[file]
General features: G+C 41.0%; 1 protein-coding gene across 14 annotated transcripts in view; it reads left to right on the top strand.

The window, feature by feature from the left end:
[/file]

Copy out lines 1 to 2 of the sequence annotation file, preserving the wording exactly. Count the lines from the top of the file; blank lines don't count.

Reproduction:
General features: G+C 41.0%; 1 protein-coding gene across 14 annotated transcripts in view; it reads left to right on the top strand.

The window, feature by feature from the left end: